Table of Contents
ISRN Neurology
Volume 2013 (2013), Article ID 148519, 7 pages
Clinical Study

Somatosensory and Pharyngolaryngeal Auras in Temporal Lobe Epilepsy Surgeries

1Division of Neurosurgery, Notre Dame Hospital, University of Montreal Medical Center (CHUM), Montreal, QC, Canada
2Division of Neurology, Notre Dame Hospital, University of Montreal Medical Center (CHUM), 1560 Rue Sherbrooke Est, Montreal, QC, Canada H2L 4M1

Received 18 April 2013; Accepted 8 May 2013

Academic Editors: C.-M. Chen, C.-Y. Hsu, K. W. Lange, L. Manni, T. Mezaki, and K. R. Pennypacker

Copyright © 2013 Alexander G. Weil et al. This is an open access article distributed under the Creative Commons Attribution License, which permits unrestricted use, distribution, and reproduction in any medium, provided the original work is properly cited.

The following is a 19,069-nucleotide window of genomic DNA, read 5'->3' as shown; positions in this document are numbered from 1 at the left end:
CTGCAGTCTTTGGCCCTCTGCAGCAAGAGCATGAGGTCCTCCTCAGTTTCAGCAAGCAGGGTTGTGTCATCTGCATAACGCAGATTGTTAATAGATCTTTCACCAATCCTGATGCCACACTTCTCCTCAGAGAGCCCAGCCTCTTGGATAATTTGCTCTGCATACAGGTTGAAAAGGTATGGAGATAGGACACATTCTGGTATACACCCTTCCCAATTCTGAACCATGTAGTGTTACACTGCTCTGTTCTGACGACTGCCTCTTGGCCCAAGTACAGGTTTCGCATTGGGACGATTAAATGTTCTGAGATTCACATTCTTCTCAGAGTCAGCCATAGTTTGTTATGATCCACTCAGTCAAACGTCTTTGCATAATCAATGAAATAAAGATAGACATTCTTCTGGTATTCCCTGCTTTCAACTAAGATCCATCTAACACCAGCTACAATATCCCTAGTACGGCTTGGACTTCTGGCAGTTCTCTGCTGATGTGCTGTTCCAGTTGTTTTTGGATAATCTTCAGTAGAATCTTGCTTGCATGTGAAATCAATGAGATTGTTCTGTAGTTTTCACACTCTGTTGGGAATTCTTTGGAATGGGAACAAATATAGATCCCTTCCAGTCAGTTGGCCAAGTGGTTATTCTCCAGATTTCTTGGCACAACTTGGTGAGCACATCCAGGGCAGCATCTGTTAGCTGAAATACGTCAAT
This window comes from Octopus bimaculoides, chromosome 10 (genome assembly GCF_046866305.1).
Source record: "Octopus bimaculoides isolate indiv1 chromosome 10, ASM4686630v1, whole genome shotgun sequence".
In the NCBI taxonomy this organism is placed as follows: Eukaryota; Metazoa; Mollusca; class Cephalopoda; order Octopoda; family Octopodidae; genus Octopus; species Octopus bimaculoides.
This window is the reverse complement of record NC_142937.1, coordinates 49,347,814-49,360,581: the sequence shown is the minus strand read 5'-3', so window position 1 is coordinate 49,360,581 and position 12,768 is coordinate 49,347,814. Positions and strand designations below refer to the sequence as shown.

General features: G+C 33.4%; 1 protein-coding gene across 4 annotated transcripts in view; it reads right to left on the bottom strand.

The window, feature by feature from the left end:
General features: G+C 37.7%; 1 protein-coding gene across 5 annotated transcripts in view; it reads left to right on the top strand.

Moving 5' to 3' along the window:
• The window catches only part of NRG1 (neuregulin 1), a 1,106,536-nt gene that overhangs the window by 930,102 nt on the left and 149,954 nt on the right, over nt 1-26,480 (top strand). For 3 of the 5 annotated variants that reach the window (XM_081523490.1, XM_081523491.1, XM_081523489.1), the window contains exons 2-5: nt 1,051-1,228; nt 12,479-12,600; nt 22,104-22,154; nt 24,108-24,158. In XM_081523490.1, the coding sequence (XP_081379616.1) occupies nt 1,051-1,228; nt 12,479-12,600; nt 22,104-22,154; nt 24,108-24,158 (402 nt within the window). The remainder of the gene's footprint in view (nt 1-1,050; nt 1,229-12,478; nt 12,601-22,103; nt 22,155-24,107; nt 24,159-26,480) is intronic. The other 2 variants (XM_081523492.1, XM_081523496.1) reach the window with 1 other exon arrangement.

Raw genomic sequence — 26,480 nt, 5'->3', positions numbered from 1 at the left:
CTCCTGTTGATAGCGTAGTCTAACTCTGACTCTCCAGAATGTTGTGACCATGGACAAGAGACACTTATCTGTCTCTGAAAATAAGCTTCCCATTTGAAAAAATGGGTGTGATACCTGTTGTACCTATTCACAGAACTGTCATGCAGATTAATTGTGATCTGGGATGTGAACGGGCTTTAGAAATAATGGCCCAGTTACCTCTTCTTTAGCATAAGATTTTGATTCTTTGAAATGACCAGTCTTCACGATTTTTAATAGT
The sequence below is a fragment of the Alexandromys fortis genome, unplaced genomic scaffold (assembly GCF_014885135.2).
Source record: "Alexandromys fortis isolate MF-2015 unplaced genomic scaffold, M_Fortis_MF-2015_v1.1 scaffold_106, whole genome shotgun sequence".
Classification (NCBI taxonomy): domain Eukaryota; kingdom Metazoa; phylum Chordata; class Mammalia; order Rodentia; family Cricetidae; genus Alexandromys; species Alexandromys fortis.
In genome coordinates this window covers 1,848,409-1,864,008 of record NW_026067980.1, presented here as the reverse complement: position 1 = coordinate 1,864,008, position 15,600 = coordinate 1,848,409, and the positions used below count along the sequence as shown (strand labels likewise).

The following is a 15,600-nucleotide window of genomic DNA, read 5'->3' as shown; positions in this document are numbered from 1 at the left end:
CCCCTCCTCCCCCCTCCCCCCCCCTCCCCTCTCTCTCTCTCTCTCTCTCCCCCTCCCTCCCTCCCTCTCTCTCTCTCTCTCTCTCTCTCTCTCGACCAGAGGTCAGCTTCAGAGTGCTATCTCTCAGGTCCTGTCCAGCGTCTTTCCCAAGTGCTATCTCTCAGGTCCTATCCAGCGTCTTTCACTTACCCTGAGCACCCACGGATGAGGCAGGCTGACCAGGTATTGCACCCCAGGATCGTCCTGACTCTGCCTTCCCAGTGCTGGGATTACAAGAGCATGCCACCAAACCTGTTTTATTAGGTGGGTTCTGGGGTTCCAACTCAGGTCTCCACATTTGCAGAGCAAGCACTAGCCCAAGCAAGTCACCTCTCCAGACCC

Purpose. Somatosensory (SSA) and pharyngolaryngeal auras (PLA) may suggest an extratemporal onset (e.g., insula, second somatosensory area). We sought to determine the prognostic significance of SSA and PLA in temporal lobe epilepsy (TLE) patients undergoing epilepsy surgery. Methods. Retrospective review of all patients operated for refractory TLE at our institution between January 1980 and July 2007 comparing outcome between patients with SSA/PLA to those without. Results. 158 patients underwent surgery for pharmacoresistant TLE in our institution. Eleven (7%) experienced SSA/PLA as part of their seizures. All but one had lesional (including hippocampal atrophy/sclerosis) TLE. Compared to patients without SSA or PLA, these patients were older , had a higher prevalence of early ictal motor symptoms and prior CNS infection , and were less likely to have a localizing SPECT study . A favorable outcome was achieved in 81.8% of patients with SSA and/or PLA and 90.4% of those without SSA or PLA . Conclusion. Most patients with pharmacoresistant lesional TLE appear to have a favorable outcome following temporal lobectomy, even in the presence of SSA and PLA.